Guard/center

- Don't worry about senior guard Ted Karras. He's a team leader and Mr. Reliable on this line. He looks fully recovered after suffering a torn ACL last fall. Karras is the physical, nasty, blue-collar interior lineman for whom every team is searching. He and DiLauro make for a formidable right side of the line.

- Junior center Joe Spencer is solid. He's a great communicator up front. While he's not as nasty or as physical as Karras, he knows his responsibilities and is a very solid pass protector. The Illini would love to see Spencer take another leap, but they at least know they can rely on some solid blocking out of the Ohio native.

- Left guard is the biggest concern on the line. Chris Boles, whose only game experience in four seasons at Illinois includes three games on the field -goal protection unit, would be an amazing story if he seizes the left guard starting spot and keeps it. I wrote about Boles as the unlikeliest of breakout candidates. But Boles has repped with the first string throughout training camp and looks ... OK. He's a physical player and pretty solid in the run game, though he does struggle at times when he has to pull or trap. His biggest test will come during pass protection. His foot quickness is below average and his technique can suffer when he gets tired. If he can be serviceable, it's a huge win for the Illini, however.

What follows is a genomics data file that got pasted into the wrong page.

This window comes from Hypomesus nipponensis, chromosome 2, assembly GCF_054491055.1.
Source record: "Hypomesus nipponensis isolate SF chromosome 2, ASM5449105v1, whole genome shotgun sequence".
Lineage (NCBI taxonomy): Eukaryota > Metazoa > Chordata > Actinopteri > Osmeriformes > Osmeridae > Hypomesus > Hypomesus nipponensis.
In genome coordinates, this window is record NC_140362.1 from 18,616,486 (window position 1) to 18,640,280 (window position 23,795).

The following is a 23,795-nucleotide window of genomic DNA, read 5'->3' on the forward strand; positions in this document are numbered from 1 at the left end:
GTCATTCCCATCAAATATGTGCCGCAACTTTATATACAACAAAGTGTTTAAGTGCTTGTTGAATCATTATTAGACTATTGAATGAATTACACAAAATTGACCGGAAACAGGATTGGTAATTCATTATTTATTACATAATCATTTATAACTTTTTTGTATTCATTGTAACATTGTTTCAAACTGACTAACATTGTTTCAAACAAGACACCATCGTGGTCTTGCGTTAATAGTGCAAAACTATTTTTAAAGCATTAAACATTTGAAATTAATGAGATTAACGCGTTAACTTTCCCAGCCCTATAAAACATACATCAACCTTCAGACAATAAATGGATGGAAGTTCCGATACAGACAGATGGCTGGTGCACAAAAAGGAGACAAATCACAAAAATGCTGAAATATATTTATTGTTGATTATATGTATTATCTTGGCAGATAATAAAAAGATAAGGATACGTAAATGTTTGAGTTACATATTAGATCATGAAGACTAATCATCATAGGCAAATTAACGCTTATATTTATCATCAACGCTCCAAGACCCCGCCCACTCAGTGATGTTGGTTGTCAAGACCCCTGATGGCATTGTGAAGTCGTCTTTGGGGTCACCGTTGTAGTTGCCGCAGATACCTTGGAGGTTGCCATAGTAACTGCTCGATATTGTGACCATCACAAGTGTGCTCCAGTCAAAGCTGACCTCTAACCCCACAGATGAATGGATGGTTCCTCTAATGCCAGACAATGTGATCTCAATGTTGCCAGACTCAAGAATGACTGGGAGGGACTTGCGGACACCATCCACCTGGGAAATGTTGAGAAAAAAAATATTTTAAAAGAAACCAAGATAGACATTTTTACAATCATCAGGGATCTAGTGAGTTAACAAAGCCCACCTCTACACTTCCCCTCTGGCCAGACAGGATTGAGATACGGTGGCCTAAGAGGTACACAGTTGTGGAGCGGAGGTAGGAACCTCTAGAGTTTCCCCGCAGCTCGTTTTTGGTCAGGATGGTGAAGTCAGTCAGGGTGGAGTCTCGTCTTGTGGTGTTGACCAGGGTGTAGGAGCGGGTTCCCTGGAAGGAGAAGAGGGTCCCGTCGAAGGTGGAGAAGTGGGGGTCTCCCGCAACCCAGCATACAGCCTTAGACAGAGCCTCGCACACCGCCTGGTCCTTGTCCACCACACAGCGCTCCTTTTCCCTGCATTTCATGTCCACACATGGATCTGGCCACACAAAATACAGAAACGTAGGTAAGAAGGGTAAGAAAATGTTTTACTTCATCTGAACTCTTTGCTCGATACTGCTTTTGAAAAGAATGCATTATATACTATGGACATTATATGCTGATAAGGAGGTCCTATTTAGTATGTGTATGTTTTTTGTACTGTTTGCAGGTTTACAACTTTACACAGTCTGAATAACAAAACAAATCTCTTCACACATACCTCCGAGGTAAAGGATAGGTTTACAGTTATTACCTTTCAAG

- Nick Allegretti was the starting left guard most of spring practice, but he doesn't appear quite ready for the starting gig. Allegretti is a future starter. He's got a nice blend of size (6-foot-4, 205 pounds) and decent quickness. He probably projects better at center, though, than left guard -- which is why he's currently repping as the backup center. Allegretti also reps at guard but needs to add strength and fine-tune his technique. Next season, Allegretti may take over at center with Spencer switching to guard to replace Karras. For now, Allegretti provides good depth at center and guard.

- Zach Heath is the most playing-time ready of the three new junior college offensive linemen. He's strong and physical. But he missed all of last season with a shoulder injury. He and senior Chris O'Connor may not be what you want in starters but both give the Illini players capable of stepping up in a pinch and giving serviceable reps. JUCO transfer Connor Brennan probably won't add much this season. Freshman Zeke Martin (6-foot-5, 285 pounds) has the frame of a tackle but likely projects as an interior guy. He'll redshirt and add strength. Megginson may play at guard if injuries occur.